I WAS able to work it free... I did everything as you noted, with exception of tapping on the star knob... didn't have to, and I was avoiding that simply because I didn't want to find out that there might be something fragile in there somewhere. After hosing it down with engine degreaser (which I find is a very effective penetrant for dry-and-rusted-patina machinery recovery), I worked the knob both ways, then hit it with some bona-fide penetrant, and it released on it's own.

I'm a big proponent of VFDs on spindles... basically, everything in my shop with a spindle, has a VFD...
 

Duey C

Subscriber
Old #975 13x6 here still sports his original black paint thankfully.
Perhaps consider semi-gloss or satin black kinda like Labra suggests about Japan Black Gloss.
SWEEET lathe!
Man, oh man, you have some cool accessories on your modern lathe! And they're freeing up!
I needed to order a new gear to do some threading I needed and used the lathe to face the gear off to suit and cut the keyway at the bench with a hacksaw. Fun days.
:)
Keep us posted!
 

dkamp

eMail NOT Working
Hi Duey!

Yes, I found some satin black, I'll apply it gently with a brush. The pressure washer littered driveway with lots of colors of flakes, the original finish still exists on lots of it, but other areas are bare to iron. This'll protect and preserve it.

Right now, the only part that's still tight, is the compound, which I have soaking in penetrant in the shop, awaiting an inclement weather opportunity. I'm whipping up a steel base that I can affix the machine to with fork pockets for easy moving with both forklift and pallet jack, that way I can move it from storage to workshop quickly and safely. I already have a Monarch 10EE, the only thing this SB has on it, is an extra foot of bed, so it won't be a machine taking the precious heated workspace. If I haven't found someone in worthy need of a good small-shop lathe to learn-and-grow on, it'll probably end up with all my other stored machines, in my new workshop building when finished.:salute:
 
Your comment about several paint coats reminded me of the adventures I had with MY 1913 South Bend many years ago.......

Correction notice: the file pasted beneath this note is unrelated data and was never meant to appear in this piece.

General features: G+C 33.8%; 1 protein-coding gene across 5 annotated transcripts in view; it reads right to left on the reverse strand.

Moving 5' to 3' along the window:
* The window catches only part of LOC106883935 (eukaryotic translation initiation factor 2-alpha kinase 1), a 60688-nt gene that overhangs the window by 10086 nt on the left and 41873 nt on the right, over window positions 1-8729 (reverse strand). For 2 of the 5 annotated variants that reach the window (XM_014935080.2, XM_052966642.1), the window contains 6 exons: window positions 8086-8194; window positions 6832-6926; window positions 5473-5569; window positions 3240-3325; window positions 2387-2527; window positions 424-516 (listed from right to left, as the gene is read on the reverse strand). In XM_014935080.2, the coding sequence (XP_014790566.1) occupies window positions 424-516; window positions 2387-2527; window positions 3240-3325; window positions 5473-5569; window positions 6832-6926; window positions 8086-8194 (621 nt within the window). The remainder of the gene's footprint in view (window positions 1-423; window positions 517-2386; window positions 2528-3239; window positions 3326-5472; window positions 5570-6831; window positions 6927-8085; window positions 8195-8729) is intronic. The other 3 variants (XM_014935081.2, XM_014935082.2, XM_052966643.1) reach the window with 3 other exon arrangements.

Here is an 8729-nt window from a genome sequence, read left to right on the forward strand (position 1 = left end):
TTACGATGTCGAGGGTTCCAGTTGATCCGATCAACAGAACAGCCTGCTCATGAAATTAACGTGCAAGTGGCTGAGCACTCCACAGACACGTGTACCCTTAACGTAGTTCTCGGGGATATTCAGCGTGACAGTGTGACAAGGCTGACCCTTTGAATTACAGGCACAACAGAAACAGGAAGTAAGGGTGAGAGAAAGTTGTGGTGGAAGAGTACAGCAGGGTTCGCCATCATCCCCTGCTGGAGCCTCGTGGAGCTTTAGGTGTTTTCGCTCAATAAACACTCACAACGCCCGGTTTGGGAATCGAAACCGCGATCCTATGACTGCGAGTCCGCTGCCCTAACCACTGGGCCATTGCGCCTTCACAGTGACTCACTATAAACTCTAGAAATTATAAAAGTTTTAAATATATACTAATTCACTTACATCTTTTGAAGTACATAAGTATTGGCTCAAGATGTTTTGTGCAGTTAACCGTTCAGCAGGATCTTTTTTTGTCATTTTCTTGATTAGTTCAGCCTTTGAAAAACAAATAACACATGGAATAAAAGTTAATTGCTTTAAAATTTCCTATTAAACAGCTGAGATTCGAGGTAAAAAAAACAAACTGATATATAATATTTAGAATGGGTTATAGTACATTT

Oh, it was a glorious machine! Of course the first order of business was to get rid of all that old paint and gunk, then repaint it either satin black or machine shop grey. As I removed the ancient paint I found layers of hardened grease! Arrgghh! I used mineral spirits and finally got most of it off......

Then I had a more knowledgeable friend stop by and ask me "Why did you strip of the tar set?"

"The what?"

"Tar set. A mixture of tar and a bit of linseed oil. It's the very old equivalent of Bondo........smooths out the raw casting for final paint."

Sigh. We all learn....sometimes slowly. :(
 
Your comment about several paint coats reminded me of the adventures I had with MY 1913 South Bend many years ago.......

Oh, it was a glorious machine! Of course the first order of business was to get rid of all that old paint and gunk, then repaint it either satin black or machine shop grey. As I removed the ancient paint I found layers of hardened grease! Arrgghh! I used mineral spirits and finally got most of it off......

Then I had a more knowledgeable friend stop by and ask me "Why did you strip off the tar set?"

"The what?"

"Tar set. A mixture of tar and a bit of linseed oil. It's the very old equivalent of Bondo........smooths out the raw casting for final paint."

Sigh. We all learn....sometimes slowly. :(
 

dkamp

eMail NOT Working
I got a coat of satin black on it last night. It's not the prettiest, but I did get a protective layer on it, and it'll be functional, preserveable, etc.

Next is to make a solid base to keep the legs protected, but make it so I can safely move it into and out of storage with pallet jack and forklift.